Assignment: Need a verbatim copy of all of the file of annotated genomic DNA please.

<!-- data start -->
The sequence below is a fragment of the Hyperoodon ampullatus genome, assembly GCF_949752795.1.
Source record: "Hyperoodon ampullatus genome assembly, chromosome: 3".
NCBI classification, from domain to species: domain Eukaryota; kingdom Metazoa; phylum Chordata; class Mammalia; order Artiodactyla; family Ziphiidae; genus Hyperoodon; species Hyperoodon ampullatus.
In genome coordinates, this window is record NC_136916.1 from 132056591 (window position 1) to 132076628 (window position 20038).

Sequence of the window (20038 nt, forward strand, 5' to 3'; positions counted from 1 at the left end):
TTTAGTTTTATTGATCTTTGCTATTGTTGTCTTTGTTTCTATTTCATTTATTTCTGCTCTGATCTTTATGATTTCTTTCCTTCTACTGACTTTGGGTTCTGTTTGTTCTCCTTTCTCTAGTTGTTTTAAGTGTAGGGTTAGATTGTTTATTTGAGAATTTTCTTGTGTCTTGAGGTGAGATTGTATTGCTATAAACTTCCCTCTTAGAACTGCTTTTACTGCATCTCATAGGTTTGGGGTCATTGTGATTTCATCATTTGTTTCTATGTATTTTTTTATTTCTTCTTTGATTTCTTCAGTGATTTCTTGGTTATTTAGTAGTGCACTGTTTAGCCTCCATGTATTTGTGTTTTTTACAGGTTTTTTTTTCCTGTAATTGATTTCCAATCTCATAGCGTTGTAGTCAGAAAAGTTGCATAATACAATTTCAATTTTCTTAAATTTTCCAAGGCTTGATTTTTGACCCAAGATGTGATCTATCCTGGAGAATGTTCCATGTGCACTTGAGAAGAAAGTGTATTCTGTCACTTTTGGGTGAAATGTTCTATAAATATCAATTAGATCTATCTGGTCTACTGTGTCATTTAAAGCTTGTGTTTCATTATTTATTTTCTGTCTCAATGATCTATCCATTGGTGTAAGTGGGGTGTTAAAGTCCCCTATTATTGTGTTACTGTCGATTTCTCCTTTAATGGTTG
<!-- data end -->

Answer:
The sequence below is a fragment of the Hyperoodon ampullatus genome, assembly GCF_949752795.1.
Source record: "Hyperoodon ampullatus genome assembly, chromosome: 3".
NCBI classification, from domain to species: domain Eukaryota; kingdom Metazoa; phylum Chordata; class Mammalia; order Artiodactyla; family Ziphiidae; genus Hyperoodon; species Hyperoodon ampullatus.
In genome coordinates, this window is record NC_136916.1 from 132056591 (window position 1) to 132076628 (window position 20038).

Sequence of the window (20038 nt, forward strand, 5' to 3'; positions counted from 1 at the left end):
TTTAGTTTTATTGATCTTTGCTATTGTTGTCTTTGTTTCTATTTCATTTATTTCTGCTCTGATCTTTATGATTTCTTTCCTTCTACTGACTTTGGGTTCTGTTTGTTCTCCTTTCTCTAGTTGTTTTAAGTGTAGGGTTAGATTGTTTATTTGAGAATTTTCTTGTGTCTTGAGGTGAGATTGTATTGCTATAAACTTCCCTCTTAGAACTGCTTTTACTGCATCTCATAGGTTTGGGGTCATTGTGATTTCATCATTTGTTTCTATGTATTTTTTTATTTCTTCTTTGATTTCTTCAGTGATTTCTTGGTTATTTAGTAGTGCACTGTTTAGCCTCCATGTATTTGTGTTTTTTACAGGTTTTTTTTTCCTGTAATTGATTTCCAATCTCATAGCGTTGTAGTCAGAAAAGTTGCATAATACAATTTCAATTTTCTTAAATTTTCCAAGGCTTGATTTTTGACCCAAGATGTGATCTATCCTGGAGAATGTTCCATGTGCACTTGAGAAGAAAGTGTATTCTGTCACTTTTGGGTGAAATGTTCTATAAATATCAATTAGATCTATCTGGTCTACTGTGTCATTTAAAGCTTGTGTTTCATTATTTATTTTCTGTCTCAATGATCTATCCATTGGTGTAAGTGGGGTGTTAAAGTCCCCTATTATTGTGTTACTGTCGATTTCTCCTTTAATGGTTG